ICE use of solitary confinement in ‘violation of international norms,’ Democratic lawmakers say

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As the use of solitary confinement in immigration detention centers increases under the Biden administration, according to the federal data, some Democratic-aligned lawmakers are demanding an end to the practice — or at least the creation of rules that would limit it — accusing the federal government in a letter of being “in clear violation of international norms.”

U.S. Immigration and Customs Enforcement “has isolated individuals in its facilities for months and even years, used solitary as punishment for minor infractions, and placed in solitary vulnerable individuals, including those with mental health conditions,” Massachusetts Sens. Ed Markey and Elizabeth Warren, and Illinois Sen. Dick Durbin wrote in a letter Friday to Homeland Security Secretary Alejandro Mayorkas and ICE acting Deputy Director Patrick Lechleitner.

“ICE has failed to follow its own guidelines that limit both the punitive use of solitary confinement and the imposition of additional forms of punishment in solitary confinement,” added the lawmakers, who were joined by eight other Democratic senators and Sen. Bernie Sanders, I-Vt.

ICE statistics show the agency detains more than 38,000 people each day, an increase of about 15,000 since President Joe Biden took office in 2021.

The senators cited a study released last month that found 1,106 uses of “segregation” — informally known as solitary confinement — in the third quarter of 2023, up 61% from a year prior. Researchers at Harvard University and the nonprofit group Physicians for Human Rights based the analysis on ICE’s own data, and also established the agency placed people in solitary confinement over 14,000 times in the past five years with an average duration of 27 days — “well exceeding the 15-day threshold that United Nations human rights experts have found constitutes torture.”

Philip Torrey, an assistant clinical professor at Harvard Law School and researcher on the study, said that given the findings, they would like to see ICE “end the use of segregation and at the very least begin a phase out process to discontinue its use.”

The Democratic lawmakers agreed, writing in their letter that “at a minimum, DHS and ICE must issue binding rules limiting its use of solitary confinement and follow them.”

The senators said they are especially concerned about detainees in the most vulnerable populations, including LGBTQ people and those with mental health and chronic medical conditions.

Medical and mental health remain the largest reasons why immigration detainees are placed in segregation, according to ICE data on its website, followed by disciplinary and protective custody issues.

Markey said he felt obligated to urge DHS and ICE to “phase out” solitary confinement after reports of its use on detainees for even minor infractions or as retaliation for conducting a hunger strike.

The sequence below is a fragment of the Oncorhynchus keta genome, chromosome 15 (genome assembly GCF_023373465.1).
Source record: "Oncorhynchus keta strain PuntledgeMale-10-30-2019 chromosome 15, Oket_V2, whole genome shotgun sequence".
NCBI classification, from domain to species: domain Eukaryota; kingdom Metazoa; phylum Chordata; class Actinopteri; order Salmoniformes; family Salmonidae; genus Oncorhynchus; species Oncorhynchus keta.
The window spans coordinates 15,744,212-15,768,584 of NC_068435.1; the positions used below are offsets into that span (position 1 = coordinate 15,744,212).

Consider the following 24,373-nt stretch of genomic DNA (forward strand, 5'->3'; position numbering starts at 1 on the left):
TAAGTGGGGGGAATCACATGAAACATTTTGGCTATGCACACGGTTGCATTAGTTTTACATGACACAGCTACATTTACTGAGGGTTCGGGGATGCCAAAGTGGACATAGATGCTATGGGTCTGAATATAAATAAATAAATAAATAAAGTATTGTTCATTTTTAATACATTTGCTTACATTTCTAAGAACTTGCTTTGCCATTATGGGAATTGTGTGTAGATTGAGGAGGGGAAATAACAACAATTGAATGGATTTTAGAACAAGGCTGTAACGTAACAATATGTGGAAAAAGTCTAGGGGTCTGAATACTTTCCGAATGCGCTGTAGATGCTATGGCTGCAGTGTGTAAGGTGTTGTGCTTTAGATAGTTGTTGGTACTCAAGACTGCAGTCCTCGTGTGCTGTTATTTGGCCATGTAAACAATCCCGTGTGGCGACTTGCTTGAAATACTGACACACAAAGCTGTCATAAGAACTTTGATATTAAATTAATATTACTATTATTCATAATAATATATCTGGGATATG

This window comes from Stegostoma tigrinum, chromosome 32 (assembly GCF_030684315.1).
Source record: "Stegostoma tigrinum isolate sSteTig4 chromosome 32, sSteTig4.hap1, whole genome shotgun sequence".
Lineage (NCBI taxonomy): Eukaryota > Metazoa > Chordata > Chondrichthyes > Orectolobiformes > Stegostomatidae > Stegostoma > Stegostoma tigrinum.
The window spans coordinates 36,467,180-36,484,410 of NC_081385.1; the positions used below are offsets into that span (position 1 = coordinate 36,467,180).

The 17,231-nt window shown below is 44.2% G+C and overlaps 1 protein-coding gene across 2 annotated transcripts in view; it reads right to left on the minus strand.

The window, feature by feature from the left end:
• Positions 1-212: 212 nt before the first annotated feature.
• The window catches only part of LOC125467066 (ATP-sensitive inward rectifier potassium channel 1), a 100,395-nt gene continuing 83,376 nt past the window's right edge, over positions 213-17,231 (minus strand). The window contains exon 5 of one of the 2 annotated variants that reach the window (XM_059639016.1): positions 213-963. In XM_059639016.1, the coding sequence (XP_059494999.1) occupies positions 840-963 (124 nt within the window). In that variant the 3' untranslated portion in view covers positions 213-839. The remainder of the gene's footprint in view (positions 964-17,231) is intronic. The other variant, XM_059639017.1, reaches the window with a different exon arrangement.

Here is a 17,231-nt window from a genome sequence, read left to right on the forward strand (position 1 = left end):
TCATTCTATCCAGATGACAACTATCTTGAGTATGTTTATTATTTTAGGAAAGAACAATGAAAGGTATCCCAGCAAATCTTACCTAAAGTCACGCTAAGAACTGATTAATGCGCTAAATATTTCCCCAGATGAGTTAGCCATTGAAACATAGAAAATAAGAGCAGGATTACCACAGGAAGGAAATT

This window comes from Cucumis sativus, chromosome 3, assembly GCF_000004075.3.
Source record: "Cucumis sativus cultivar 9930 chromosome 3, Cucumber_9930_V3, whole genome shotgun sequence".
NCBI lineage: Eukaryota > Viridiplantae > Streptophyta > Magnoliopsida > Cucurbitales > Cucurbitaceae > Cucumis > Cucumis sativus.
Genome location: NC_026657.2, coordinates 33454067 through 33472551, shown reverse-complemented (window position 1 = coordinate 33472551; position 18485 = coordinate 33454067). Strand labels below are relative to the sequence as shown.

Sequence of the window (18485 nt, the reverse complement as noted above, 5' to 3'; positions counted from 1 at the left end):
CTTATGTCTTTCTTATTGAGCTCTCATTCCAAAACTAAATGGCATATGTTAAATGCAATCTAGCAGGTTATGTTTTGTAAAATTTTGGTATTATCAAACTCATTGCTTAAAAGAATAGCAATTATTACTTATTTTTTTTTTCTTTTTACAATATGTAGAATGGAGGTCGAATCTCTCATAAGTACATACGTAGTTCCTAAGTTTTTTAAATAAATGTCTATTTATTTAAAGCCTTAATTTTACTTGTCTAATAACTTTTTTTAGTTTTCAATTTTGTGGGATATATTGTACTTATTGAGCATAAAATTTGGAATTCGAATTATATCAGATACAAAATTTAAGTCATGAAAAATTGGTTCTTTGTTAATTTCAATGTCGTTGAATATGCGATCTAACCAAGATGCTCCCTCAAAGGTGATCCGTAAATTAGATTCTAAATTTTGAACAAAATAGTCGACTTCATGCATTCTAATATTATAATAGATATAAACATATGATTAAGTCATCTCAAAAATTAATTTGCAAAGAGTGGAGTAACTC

“Solitary confinement is unfair and cruel, and it’s time for our government to stop using it,” Markey told NBC News.

The senators asked Mayorkas and Lechleitner for answers to several questions, including what steps have been taken to limit solitary confinement, what is the breakdown of time spent in it and by vulnerable population, and what is the agency doing to respond to recommendations from government accountability and oversight offices to ensure clear and consistent policies for segregation.

DHS and ICE did not immediately respond to requests for comment about the senators’ letter or the study they cited.

In 2013, ICE issued a directive that the use of segregated housing must be carefully weighed.

“Placement in segregation should occur only when necessary and in compliance with applicable detention standards,” the agency said at the time. “In particular, placement in administrative segregation due to a special vulnerability should be used only as a last resort and when no other viable housing options exist.”

The agency also agreed to protect transgender people in a 2015 memorandum.

Immigration advocacy groups remain dismayed over the use of solitary confinement and say the issue is taking greater importance ahead of an upcoming election that is on course to see a rematch between Biden and former President Donald Trump.

In 2019, an NBC News investigation in partnership with the International Consortium of Investigative Journalists and other news organizations found a widespread use of solitary confinement for immigrant detainees in ICE custody under both the Obama and Trump administrations.

Concerns continue in detention centers under the Biden administration, with detainees in Louisiana last year telling NBC News about the threat and use of solitary confinement as punishment. The president has been criticized during his tenure about the increased use of so-called restrictive housing in federal prisons as well, despite a campaign pledge to end solitary confinement except for “very limited” reasons. Bills were introduced last year in the U.S. Senate and the House by Democrats to largely ban the practice on federal inmates and detainees.

Jesse Franzblau, a senior policy analyst at the National Immigrant Justice Center, which offers legal representation for detainees, said he believes what has been happening in federal facilities must change because it is “arbitrary.”

“There’s already weak standards in terms of human rights and basic humanity, and there’s not a lot of oversight and accountability from staff just throwing people into solitary and them not having the opportunity to get out,” Franzblau said. “This is how it plays out on the ground when members of Congress say the government is violating its own policies.”

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